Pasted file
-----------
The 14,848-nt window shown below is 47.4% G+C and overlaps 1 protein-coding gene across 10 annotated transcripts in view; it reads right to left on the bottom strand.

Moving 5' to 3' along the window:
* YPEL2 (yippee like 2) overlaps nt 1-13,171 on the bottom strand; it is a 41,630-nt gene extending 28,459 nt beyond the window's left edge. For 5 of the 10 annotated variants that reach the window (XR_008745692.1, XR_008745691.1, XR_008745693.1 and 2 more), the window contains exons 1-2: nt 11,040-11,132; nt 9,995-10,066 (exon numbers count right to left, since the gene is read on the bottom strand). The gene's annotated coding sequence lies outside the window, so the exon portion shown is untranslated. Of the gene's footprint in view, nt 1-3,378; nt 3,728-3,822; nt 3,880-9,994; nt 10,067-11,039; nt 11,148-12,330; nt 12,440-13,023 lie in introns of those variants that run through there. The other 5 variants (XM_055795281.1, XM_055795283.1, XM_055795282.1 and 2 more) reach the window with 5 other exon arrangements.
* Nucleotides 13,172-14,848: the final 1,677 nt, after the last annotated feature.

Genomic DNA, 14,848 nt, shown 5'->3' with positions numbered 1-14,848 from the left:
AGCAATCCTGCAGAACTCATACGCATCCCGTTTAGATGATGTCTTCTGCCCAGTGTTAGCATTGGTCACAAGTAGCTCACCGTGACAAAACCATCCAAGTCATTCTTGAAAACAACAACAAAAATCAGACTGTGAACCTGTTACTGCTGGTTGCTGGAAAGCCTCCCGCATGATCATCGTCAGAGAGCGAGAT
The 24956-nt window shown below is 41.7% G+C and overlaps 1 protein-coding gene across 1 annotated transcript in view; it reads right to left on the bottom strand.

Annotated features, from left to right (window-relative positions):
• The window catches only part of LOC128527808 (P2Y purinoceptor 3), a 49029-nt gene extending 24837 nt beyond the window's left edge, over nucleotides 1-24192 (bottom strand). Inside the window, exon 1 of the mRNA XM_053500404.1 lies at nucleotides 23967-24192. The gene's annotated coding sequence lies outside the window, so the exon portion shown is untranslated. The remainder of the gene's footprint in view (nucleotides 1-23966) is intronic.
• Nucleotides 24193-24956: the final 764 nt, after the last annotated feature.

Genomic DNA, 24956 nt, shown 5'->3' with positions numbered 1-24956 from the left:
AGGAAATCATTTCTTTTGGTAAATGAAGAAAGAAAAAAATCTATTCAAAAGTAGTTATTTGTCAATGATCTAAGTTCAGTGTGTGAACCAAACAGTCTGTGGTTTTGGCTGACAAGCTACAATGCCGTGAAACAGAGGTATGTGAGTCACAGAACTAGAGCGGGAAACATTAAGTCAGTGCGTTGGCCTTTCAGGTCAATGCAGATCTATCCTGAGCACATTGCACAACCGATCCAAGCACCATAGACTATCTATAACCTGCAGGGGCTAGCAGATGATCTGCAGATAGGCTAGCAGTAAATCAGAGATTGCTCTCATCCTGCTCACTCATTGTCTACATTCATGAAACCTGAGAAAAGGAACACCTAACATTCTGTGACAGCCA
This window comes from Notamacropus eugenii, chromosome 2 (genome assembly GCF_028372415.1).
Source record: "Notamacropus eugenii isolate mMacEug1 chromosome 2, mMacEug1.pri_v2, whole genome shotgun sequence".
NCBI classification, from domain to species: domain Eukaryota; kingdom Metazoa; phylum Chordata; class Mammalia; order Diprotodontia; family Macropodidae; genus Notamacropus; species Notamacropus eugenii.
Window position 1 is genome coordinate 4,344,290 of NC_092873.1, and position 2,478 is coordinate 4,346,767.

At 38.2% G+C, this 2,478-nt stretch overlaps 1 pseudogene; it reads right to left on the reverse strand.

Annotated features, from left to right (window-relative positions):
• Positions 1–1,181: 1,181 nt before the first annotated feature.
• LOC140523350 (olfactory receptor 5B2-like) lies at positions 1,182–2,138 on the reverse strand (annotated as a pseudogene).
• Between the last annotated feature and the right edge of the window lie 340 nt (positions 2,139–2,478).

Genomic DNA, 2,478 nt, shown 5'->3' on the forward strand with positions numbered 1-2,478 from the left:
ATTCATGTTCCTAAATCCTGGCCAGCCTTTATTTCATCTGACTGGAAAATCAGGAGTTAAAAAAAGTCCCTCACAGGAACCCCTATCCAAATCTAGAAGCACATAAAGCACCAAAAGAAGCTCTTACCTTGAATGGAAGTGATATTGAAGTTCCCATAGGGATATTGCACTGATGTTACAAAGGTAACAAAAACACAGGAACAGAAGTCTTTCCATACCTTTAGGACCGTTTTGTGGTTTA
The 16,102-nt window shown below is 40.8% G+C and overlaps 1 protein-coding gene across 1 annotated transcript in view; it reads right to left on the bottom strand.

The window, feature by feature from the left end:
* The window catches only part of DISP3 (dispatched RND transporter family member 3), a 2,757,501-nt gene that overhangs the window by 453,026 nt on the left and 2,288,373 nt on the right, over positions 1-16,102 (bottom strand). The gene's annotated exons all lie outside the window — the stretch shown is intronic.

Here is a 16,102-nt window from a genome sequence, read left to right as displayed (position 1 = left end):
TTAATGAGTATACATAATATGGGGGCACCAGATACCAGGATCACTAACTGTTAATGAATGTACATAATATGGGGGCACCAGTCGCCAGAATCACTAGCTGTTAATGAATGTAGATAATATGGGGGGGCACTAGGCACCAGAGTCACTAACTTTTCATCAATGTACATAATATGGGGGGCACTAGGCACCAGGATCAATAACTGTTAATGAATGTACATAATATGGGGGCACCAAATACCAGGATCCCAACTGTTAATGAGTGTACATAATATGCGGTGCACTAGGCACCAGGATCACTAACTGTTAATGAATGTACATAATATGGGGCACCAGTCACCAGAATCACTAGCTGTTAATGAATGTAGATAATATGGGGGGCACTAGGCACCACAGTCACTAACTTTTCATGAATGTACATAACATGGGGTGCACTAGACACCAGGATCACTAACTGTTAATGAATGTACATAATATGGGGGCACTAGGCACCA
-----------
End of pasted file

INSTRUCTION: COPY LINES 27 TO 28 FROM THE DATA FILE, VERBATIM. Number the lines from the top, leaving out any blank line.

Here is a 16,102-nt window from a genome sequence, read left to right as displayed (position 1 = left end):
TTAATGAGTATACATAATATGGGGGCACCAGATACCAGGATCACTAACTGTTAATGAATGTACATAATATGGGGGCACCAGTCGCCAGAATCACTAGCTGTTAATGAATGTAGATAATATGGGGGGGCACTAGGCACCAGAGTCACTAACTTTTCATCAATGTACATAATATGGGGGGCACTAGGCACCAGGATCAATAACTGTTAATGAATGTACATAATATGGGGGCACCAAATACCAGGATCCCAACTGTTAATGAGTGTACATAATATGCGGTGCACTAGGCACCAGGATCACTAACTGTTAATGAATGTACATAATATGGGGCACCAGTCACCAGAATCACTAGCTGTTAATGAATGTAGATAATATGGGGGGCACTAGGCACCACAGTCACTAACTTTTCATGAATGTACATAACATGGGGTGCACTAGACACCAGGATCACTAACTGTTAATGAATGTACATAATATGGGGGCACTAGGCACCA